An Introduction to Social Intrapreneurship
We typically assume an entrepreneur is someone who founded a new organization, but some of the leading researchers on the topic argue that “starting a business is not the essence of entrepreneurship.” Instead, it is a focus on identifying and leveraging opportunities, creating positive change in the economy, and moving beyond the constraints imposed by a specific role or a lack of resources.  This means that entrepreneurs can be found in corporations, nonprofits, universities, and the government. To avoid confusion with those starting a new venture, entrepreneurs working inside an existing organization are known as “intrapreneurs” a term coined by Gifford and Elizabeth Pinchot. If intrapreneurial efforts are focused on creating social or environmental value, rather than just private value, they are social intrapreneurs.
Grameen Intel, a social business formed in partnership between Intel Corporation and the Grameen Foundation, is an outstanding example of social intrapreneurship in a corporate setting. Founder and CEO Kazi Huque worked within Intel to develop a new organization that combines Intel’s technology expertise with Grameen’s social impact to create healthcare and agriculture software serving the rural poor in Bangladesh. Huque had to act as a true entrepreneur to develop the model, establish the partnership and secure internal funding for the new venture.
Central City Concern (CCC), a nonprofit in Portland, Oregon that works to end homelessness through housing, healthcare, and employment, has created an entire portfolio of internal social enterprises. From janitorial and street cleaning services to a bedbug-resistant bed frame and their own coffee brand, these businesses each serve a unique role in training and employing CCC clients, raising awareness for their mission, or generating income for the organization. CCC has even created, in essence, a specific role to manage social intrapreneurship: Director of Social Enterprises, a position currently held by experienced social entrepreneur Clay Cooper.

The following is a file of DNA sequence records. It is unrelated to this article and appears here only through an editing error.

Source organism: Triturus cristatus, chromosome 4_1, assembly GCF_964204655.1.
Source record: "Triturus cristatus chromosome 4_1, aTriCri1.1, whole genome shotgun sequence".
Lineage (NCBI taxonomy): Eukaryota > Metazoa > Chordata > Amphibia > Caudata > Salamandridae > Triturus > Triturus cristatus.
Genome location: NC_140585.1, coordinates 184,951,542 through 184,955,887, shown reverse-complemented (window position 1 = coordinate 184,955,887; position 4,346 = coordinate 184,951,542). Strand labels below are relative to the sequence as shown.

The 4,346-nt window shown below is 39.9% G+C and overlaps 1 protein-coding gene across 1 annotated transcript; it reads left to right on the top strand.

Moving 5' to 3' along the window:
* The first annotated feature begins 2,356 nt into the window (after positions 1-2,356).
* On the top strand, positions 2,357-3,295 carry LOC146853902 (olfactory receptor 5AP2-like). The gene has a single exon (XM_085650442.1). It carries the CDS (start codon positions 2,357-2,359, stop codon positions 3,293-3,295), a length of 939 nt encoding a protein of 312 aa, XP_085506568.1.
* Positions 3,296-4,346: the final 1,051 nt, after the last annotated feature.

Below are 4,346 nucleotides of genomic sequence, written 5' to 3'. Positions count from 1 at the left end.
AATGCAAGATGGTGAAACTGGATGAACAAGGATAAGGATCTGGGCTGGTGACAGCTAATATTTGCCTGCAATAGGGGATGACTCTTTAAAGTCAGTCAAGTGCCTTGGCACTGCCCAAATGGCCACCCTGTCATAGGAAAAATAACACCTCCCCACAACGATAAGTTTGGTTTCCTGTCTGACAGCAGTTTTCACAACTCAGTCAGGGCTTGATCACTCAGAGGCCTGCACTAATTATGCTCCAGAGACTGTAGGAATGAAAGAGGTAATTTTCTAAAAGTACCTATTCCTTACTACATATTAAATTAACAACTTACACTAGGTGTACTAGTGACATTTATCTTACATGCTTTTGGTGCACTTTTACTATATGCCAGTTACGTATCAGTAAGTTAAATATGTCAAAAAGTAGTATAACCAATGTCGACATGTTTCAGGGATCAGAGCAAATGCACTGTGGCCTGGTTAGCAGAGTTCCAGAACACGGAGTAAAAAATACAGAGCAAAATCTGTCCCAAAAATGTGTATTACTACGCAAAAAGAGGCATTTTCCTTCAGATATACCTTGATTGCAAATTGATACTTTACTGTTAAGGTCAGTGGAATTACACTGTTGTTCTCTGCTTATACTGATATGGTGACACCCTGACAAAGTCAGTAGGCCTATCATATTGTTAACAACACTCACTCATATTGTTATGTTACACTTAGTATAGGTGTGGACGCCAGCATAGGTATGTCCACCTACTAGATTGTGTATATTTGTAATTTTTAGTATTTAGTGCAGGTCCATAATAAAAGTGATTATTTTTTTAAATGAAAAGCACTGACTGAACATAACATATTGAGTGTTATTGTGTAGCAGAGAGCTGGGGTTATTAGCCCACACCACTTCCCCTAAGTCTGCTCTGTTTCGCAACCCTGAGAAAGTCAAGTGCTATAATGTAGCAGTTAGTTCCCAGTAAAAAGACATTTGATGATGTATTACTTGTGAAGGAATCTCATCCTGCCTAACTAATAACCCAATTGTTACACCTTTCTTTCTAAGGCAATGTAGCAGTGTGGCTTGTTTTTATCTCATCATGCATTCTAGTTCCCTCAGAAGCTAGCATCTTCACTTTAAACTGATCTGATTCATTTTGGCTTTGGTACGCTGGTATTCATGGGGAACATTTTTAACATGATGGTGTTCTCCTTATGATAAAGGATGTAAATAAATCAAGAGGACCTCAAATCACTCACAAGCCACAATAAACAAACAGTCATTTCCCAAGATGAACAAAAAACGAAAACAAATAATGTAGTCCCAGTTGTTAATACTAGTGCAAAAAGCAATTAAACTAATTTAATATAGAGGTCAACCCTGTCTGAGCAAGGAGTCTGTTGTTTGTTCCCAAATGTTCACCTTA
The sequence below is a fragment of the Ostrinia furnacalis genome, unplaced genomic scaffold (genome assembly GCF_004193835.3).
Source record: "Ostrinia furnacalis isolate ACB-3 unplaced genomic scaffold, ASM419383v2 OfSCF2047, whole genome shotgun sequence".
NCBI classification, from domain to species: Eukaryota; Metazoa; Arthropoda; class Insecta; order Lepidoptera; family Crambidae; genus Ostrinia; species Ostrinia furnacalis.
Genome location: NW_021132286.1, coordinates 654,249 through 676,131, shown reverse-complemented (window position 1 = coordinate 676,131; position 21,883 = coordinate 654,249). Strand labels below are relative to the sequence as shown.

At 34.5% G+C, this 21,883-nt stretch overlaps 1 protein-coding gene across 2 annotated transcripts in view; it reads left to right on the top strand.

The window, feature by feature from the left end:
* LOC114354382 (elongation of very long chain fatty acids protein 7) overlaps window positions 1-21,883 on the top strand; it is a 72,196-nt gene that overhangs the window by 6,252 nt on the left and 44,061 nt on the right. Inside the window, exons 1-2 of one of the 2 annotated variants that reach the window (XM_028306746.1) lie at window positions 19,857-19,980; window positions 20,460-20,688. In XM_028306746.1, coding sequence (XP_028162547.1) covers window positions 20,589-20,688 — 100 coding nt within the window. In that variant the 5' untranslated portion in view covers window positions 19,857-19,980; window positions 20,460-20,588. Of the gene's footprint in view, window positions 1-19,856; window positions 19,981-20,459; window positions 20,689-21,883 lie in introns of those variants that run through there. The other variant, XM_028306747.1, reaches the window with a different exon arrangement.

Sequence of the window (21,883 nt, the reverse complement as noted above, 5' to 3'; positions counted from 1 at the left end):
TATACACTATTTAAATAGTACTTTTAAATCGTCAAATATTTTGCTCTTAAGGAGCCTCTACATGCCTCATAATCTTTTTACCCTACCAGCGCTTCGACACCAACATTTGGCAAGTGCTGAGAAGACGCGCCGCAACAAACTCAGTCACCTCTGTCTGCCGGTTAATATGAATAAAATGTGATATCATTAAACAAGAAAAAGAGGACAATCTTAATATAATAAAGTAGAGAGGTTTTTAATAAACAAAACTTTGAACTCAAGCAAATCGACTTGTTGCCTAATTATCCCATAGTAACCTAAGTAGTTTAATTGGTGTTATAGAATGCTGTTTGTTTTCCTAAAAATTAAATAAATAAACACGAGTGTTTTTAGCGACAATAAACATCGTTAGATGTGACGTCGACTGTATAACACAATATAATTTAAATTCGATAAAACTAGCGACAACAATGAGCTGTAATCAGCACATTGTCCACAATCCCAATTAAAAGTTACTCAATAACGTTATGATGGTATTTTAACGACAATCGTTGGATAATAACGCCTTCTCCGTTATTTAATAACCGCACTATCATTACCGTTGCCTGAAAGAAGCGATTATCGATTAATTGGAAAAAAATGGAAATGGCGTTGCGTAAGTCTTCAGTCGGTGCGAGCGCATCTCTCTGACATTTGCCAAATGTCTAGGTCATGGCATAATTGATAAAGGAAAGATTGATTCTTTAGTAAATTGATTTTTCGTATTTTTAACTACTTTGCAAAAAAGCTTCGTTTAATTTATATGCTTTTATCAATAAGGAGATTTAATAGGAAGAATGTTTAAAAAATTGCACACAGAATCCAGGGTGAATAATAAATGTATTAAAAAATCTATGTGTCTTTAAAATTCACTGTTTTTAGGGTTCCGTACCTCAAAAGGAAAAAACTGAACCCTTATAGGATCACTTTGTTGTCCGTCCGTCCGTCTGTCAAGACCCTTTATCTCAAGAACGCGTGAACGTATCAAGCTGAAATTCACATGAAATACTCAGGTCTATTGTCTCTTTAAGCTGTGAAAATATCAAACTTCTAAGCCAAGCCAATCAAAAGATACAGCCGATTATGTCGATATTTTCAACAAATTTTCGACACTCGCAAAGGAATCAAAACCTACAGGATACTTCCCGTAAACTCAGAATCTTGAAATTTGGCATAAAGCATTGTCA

Portland State University recently launched an intrapreneurship challenge, reTHINK PSU, calling for innovative internal proposals to reimagine university education. One of the award winners was The Business of Social Innovation, an online program in social entrepreneurship developed by our Impact Entrepreneurs team. The program takes the innovative approach of welcoming professionals, undergraduate students, and graduate students into the same courses, which can be taken for academic credit or in pursuit of a professional certificate. The program therefore both teaches social intrapreneurship and is itself an example of social intrapreneurship in an academic setting.
As social intrapreneurship becomes increasingly recognized across sectors, a number of practitioner resources have been developed. The League of Intrapreneurs provides resources, connections, and stories of corporate social intrapreneurship. The Echoing Green foundation has developed a “Field Guide for Corporate Changemakers.” Net Impact, a global organization of sustainable business professionals, provides an intrapreneurship toolkit and sponsors yearly Impact at Work Awards.
Social entrepreneurship is not solely the domain of those launching a new company. No matter what type of organization you work in — corporation, nonprofit, government agency or academic institution — you can embody the principles of entrepreneurship to start something new and make a positive impact on the world as a social intrapreneur.
 Professor J. Gregory Dees, “The Meaning of Social Entrepreneurship.”
By Jacen Greene, Program Manager, Social Enterprise Initiatives at Portland State University’s Impact Entrepreneurs